- About Us
- Infosys Knowledge Institute
Fintech startups have dominated the headlines in banking for several years now. While they represent a very small cross-section of the market, their digital strengths and speed that they bring has impressed customers and industry stalwarts alike.
The key to their success is an ability to be agile and rapidly develop new features in line with customer feedback — something large incumbent banks really struggle to compete with. Take Monzo, for example. Its “Big List” had feedback and ideas for new products and features shared by customers.1 The unicorn (private companies worth more than $1 billion), in-turn, kept customers updated on the progress on each of those products. Within three months of creating its initial list, 80% of the requested add-ons and upgrades were completed.2
According to Aberdeen Group research, companies can generate a 10x greater year-over-year increase in annual revenue by adopting a voice of customer strategy.3 Forrester research has found that customer experience leaders can grow revenue nearly 6x faster than their competitors.4
Traditional banks, on the other hand, struggle. Their legacy technology and siloed data makes it hard for them to respond at pace to customer feedback and needs. This chokes innovation and slows the response to changes in products. According to Oliver Wyman, traditional banks take between three to six months to launch offerings that fintechs can introduce in two weeks.5 In one case cited by Amazon Web Services (AWS), National Australia Bank used to take weeks for the workload deployment of its forex platform before it moved this capability to AWS.6
Of course, fintech startups and traditional banks cannot be compared on a like-for-like basis. Fintech startups have a different risk appetite and funding model, and have for the most part yet to prove that they can achieve and sustain profitability. However, from a technology perspective, traditional banks can learn something from fintech startups, particularly around their use of the cloud and agile and DevOps methodologies. The challenge for banks has been a technical one — secure usage and adoption of cloud technologies to their full potential. That is until now.
The upsurge in fast-moving, innovative startups, and fintechs, has been fueled by cloud and open source. The exponential fall in the cost of data processing from $200K in the 1980s7 to $0.03 in 20178 has made the cost of hosting, launching and testing new digital business ideas extremely cheap. Meanwhile, open-source project repositories, such as those created on GitHub, have skyrocketed, crossing over 100 million in 2018.9 These allow new businesses to design and build digital products easily and quickly by stitching together existing code. Software developers today need fewer skills and less time to make ever-more-sophisticated products.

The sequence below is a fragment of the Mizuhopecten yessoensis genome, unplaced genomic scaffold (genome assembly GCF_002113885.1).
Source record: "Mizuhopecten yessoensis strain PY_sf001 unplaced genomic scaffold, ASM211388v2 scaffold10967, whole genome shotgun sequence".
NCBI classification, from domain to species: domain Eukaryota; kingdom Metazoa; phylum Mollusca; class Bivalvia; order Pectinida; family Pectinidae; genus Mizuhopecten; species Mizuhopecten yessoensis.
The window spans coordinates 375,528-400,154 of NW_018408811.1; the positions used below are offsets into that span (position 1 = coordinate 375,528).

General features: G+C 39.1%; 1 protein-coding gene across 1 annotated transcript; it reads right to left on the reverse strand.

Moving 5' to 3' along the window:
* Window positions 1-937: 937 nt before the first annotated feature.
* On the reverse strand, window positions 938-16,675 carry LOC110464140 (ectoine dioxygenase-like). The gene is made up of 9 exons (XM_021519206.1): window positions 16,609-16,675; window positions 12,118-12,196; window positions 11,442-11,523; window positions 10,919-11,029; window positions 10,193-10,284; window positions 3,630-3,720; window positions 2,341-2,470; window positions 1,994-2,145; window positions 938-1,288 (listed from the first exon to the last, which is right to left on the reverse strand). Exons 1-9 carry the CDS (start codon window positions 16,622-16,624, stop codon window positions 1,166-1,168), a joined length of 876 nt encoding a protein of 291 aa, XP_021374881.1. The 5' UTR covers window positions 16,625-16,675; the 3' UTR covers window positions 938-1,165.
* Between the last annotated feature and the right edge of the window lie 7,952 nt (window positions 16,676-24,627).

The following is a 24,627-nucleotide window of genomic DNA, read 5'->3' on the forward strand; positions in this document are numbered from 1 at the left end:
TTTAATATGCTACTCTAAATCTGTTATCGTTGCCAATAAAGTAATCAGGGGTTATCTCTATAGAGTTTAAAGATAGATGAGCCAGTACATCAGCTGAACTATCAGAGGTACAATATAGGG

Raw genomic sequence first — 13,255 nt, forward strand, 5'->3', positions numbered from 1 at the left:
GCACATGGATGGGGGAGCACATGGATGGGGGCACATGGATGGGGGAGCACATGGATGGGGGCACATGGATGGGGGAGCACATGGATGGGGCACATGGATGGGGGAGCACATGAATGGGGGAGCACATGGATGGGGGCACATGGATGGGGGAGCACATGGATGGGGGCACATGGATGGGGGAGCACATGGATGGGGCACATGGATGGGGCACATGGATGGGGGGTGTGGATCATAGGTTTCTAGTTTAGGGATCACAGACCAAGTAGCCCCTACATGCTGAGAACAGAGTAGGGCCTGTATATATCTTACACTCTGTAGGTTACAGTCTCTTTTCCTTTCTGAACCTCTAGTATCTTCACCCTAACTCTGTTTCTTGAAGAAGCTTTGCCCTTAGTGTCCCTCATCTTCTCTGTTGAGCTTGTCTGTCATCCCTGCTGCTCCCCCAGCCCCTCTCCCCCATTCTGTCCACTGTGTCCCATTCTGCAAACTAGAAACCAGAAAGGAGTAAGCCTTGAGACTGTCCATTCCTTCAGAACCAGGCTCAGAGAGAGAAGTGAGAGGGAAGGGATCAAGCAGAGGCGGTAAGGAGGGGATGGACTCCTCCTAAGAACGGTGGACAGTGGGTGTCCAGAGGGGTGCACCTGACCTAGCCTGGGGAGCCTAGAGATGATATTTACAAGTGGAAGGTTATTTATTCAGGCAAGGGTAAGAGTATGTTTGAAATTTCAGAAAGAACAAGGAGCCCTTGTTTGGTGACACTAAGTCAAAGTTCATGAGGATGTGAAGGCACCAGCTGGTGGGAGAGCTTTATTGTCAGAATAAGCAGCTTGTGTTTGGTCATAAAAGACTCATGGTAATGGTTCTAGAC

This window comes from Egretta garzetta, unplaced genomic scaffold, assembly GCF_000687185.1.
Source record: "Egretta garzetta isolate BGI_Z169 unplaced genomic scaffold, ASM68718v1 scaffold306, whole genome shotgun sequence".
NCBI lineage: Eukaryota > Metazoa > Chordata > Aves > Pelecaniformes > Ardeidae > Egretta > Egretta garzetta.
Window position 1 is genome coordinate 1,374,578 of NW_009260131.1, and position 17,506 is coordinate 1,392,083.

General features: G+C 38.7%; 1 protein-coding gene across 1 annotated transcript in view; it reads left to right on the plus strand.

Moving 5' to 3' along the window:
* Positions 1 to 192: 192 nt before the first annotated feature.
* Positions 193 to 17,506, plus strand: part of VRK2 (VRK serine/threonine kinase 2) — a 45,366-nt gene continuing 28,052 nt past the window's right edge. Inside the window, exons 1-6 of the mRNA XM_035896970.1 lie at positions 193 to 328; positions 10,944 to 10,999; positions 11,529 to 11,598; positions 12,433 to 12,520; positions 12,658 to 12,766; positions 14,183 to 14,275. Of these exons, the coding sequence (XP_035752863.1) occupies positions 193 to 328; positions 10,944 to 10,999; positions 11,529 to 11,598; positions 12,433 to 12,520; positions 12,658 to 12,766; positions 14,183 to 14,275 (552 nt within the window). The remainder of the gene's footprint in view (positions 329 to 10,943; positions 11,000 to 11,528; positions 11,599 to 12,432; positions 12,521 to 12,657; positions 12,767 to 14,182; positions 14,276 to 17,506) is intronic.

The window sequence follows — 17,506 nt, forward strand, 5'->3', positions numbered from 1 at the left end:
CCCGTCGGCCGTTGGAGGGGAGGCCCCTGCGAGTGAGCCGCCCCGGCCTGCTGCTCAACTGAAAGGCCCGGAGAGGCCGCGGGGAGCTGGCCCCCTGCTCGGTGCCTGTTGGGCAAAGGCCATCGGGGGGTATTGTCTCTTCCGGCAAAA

“Cloud and open source together enable businesses to rapidly iterate products at low costs”
Figure 1 tracks the falling cost of computing and the increased availability of open-source code, by using the proxies of storage cost and GitHub repositories. Over this time, it’s clear to see how digital startups have benefited, using the growth in the number of unicorns.
Figure 1: Startup success has been fueled by falling compute costs, and increased open-source availability
Sources: Visual Capitalist, Mkomo.com, Backblaze.com, Wikipedia
The key element here is the combination of cloud and open source that enables new businesses to rapidly iterate products at very little cost. They have agile and lean business models allowing them to take on calculated risks. This dynamic gives fintech startups an edge over traditional banks in the following ways:
Start small, scale fast:
Take one of Europe’s fastest-growing unicorns, Revolut. The startup began small in 2015, providing a forex interchange payments platform. The neobank added multiple products and services quickly — within 18 months clients could open current accounts. Insurance, crypto and stock trading services were also built. The digital bank recently received a European banking license and plans to launch savings accounts and extend loans. All this happened within a span of four years.
Startups have their infrastructure built for digital. Revolut’s platform, built on the Google Cloud Platform (GCP)10 and its suite of services, allows the fintech to scale at speed. Customers can open an account within minutes and transfer money in seconds. The bank has onboarded more than 6 million customers, with 350 million transactions worth over $40 billion.11
N26, a digital bank, said that its costs are one-sixth of that of any comparable incumbent bank, as its technology infrastructure works more efficiently and it does not have physical branch costs.12 Fintechs, with their digital-only approach, save significant costs compared to traditional banks. According to a recent Economist article, fintechs need to make $50 to $60 per customer to break even, and that’s including their product development and customer acquisition costs. However, for traditional banks, this figure is more likely in the region of $200 to $400 a customer.13
Lean startups are often said to be based on the philosophy of “fake it before you make it” and “move fast and break things.” What this means is startups often build just the proposition but not the business functionality behind it. This allows them to be quick and test whether the proposition will work. But in a heavily regulated market such as financial services, this is not always appropriate.
It’s possible to see how this new approach results in rapid growth. Again, Monzo is a great example. The unicorn is built on cloud-native technologies and open-source tools. This helps keep costs low, and speeds up product development and testing. It enabled Monzo to grow its customer base to 2.6 million in four years, thanks to its ability to rapidly deploy product features such as real-time transaction notifications, bill splitting and utility payments.14